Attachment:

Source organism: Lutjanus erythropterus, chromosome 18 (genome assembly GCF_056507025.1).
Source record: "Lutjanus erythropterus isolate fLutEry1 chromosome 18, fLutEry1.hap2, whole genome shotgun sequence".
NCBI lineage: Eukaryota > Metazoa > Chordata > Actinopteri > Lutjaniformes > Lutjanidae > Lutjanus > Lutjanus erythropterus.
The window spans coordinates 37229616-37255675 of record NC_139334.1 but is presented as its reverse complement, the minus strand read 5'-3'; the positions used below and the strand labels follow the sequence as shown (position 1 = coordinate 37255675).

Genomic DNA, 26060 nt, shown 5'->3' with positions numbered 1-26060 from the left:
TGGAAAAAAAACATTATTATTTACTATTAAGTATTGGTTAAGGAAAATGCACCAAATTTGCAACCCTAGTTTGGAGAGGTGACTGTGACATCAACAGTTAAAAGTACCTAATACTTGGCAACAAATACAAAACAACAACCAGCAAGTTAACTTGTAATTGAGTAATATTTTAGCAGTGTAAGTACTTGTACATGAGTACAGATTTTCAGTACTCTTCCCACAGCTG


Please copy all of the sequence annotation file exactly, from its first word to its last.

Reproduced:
Source organism: Lutjanus erythropterus, chromosome 18 (genome assembly GCF_056507025.1).
Source record: "Lutjanus erythropterus isolate fLutEry1 chromosome 18, fLutEry1.hap2, whole genome shotgun sequence".
NCBI lineage: Eukaryota > Metazoa > Chordata > Actinopteri > Lutjaniformes > Lutjanidae > Lutjanus > Lutjanus erythropterus.
The window spans coordinates 37229616-37255675 of record NC_139334.1 but is presented as its reverse complement, the minus strand read 5'-3'; the positions used below and the strand labels follow the sequence as shown (position 1 = coordinate 37255675).

Genomic DNA, 26060 nt, shown 5'->3' with positions numbered 1-26060 from the left:
TGGAAAAAAAACATTATTATTTACTATTAAGTATTGGTTAAGGAAAATGCACCAAATTTGCAACCCTAGTTTGGAGAGGTGACTGTGACATCAACAGTTAAAAGTACCTAATACTTGGCAACAAATACAAAACAACAACCAGCAAGTTAACTTGTAATTGAGTAATATTTTAGCAGTGTAAGTACTTGTACATGAGTACAGATTTTCAGTACTCTTCCCACAGCTG